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Temperature plays pivotal role in dry eye disease

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Temperature has a more significant impact on dry eye disease (DED) than humidity, according to an article.

Lower temperatures were found to exacerbate symptoms and signs of DED, while changes in humidity showed a less pronounced effect. Additionally, tear osmolarity emerged as the most sensitive clinical parameter affected by climate factors in DED patients.

In this retrospective study, 33 patients undergoing dry eye treatment were tracked through at least 2 follow-up sessions, evaluating symptoms and signs using the Symptoms Assessment Questionnaire in Dry Eye (SANDE) score, tear secretion, tear film break-up time (TBUT), ocular staining score, and tear osmolarity. Environmental exposure levels were determined by mean humidity and temperature values in the week preceding ocular examinations.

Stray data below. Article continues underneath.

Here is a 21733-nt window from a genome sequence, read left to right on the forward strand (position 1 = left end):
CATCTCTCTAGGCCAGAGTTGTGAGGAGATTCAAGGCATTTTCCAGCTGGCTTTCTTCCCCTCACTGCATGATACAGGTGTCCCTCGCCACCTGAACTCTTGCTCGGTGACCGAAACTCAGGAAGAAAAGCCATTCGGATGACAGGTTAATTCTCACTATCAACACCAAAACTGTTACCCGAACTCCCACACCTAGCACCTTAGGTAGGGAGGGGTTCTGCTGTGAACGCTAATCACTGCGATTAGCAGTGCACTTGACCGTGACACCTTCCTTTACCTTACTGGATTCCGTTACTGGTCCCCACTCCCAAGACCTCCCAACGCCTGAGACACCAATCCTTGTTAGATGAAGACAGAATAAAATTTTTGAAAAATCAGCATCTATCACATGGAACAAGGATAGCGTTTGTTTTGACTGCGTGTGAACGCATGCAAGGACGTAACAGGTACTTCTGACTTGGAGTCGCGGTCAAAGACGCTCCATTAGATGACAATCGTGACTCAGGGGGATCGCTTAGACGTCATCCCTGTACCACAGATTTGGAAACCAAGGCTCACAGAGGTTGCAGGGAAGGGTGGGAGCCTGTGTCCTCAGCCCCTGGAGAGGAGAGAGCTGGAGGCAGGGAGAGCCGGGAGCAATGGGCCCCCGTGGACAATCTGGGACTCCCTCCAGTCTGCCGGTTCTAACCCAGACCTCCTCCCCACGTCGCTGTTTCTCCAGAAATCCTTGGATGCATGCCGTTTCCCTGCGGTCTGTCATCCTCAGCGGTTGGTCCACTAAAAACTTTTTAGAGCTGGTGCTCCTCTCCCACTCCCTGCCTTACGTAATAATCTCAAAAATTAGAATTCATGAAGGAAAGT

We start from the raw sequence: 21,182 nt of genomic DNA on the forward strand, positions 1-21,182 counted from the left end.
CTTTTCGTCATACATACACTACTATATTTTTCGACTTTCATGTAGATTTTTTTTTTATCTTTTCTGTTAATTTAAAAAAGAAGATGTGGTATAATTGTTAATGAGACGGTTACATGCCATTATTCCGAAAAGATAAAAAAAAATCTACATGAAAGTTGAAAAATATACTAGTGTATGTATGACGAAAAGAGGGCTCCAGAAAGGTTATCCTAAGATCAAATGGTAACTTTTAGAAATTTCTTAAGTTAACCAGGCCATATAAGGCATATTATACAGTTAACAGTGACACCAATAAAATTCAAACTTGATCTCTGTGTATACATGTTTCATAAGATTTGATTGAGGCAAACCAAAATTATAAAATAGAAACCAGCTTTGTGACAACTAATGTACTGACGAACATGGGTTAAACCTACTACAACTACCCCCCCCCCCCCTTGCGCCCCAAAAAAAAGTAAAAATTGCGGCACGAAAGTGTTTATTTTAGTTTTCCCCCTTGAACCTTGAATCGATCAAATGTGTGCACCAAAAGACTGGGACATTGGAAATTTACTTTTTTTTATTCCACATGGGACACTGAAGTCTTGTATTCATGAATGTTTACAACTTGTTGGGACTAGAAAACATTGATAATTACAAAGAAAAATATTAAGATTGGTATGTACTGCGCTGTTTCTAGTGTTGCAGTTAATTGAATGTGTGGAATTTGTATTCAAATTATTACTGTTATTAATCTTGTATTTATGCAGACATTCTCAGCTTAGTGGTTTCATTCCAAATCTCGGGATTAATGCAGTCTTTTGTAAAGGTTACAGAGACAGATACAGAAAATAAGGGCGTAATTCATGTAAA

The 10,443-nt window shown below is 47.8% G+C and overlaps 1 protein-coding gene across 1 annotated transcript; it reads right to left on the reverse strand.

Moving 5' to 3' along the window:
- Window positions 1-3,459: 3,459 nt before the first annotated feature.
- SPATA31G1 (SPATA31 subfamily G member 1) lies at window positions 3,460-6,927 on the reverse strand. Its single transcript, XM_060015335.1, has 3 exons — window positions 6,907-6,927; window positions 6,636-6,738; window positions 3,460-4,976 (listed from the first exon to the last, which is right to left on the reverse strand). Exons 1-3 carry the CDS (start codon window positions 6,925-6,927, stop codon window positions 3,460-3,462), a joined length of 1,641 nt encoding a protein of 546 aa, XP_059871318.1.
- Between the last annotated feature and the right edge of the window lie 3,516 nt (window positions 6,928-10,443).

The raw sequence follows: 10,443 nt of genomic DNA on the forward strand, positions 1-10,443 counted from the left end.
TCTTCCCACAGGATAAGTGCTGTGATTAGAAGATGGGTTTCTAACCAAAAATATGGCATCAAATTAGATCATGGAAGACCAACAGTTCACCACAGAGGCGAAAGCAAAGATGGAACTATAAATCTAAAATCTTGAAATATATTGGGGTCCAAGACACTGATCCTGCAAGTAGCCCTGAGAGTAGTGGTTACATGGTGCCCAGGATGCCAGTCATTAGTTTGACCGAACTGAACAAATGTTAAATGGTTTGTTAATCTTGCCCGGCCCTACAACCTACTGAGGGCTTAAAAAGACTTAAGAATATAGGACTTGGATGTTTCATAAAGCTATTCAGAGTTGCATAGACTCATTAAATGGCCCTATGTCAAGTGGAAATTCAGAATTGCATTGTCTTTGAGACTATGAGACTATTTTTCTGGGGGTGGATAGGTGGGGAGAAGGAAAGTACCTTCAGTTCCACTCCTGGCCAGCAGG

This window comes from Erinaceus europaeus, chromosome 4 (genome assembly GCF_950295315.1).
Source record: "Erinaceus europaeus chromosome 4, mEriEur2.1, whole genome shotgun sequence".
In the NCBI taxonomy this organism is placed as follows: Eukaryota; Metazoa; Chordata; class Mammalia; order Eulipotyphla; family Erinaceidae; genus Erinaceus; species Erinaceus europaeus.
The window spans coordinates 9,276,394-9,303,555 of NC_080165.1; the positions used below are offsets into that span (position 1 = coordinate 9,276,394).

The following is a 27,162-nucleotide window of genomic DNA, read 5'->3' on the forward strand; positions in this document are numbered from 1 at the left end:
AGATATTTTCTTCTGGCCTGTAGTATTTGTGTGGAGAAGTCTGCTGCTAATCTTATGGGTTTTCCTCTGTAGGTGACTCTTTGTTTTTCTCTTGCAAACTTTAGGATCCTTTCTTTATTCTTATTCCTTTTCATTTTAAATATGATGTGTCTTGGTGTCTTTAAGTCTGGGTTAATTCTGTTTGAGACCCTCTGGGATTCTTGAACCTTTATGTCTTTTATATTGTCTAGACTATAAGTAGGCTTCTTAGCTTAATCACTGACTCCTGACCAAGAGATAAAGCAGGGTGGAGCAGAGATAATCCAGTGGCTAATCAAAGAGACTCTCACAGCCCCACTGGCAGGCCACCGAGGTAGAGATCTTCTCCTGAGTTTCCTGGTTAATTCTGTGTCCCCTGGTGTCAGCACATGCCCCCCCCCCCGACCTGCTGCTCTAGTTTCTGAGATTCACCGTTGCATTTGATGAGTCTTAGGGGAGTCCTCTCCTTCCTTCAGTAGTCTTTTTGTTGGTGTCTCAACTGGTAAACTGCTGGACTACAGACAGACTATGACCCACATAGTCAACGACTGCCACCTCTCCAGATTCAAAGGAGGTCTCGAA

Lower humidity levels were associated with significantly higher SANDE scores and tear osmolarity, while lower temperatures were linked to elevated SANDE scores, ocular staining scores, and tear osmolarity.

In-depth analysis using linear mixed models demonstrated that an increase in humidity led to a decrease in SANDE scores. Conversely, an increase in temperature was found to correlate with reduced SANDE scores, ocular staining scores, and tear osmolarity.

Furthermore, multi-factor analysis showed that changes in humidity had no significant effect on dry eye parameters, but an increase in temperature was significantly associated with decreased SANDE score, ocular staining score, and tear osmolarity.

Song MS, Lee Y, Park HJ, Kim DH. A Comprehensive Analysis of the Influence of Temperature and Humidity on Dry Eye Disease. Korean J Ophthalmol. 2023;doi: 10.3341/kjo.2023.0077. Epub ahead of print. PMID: 37899282.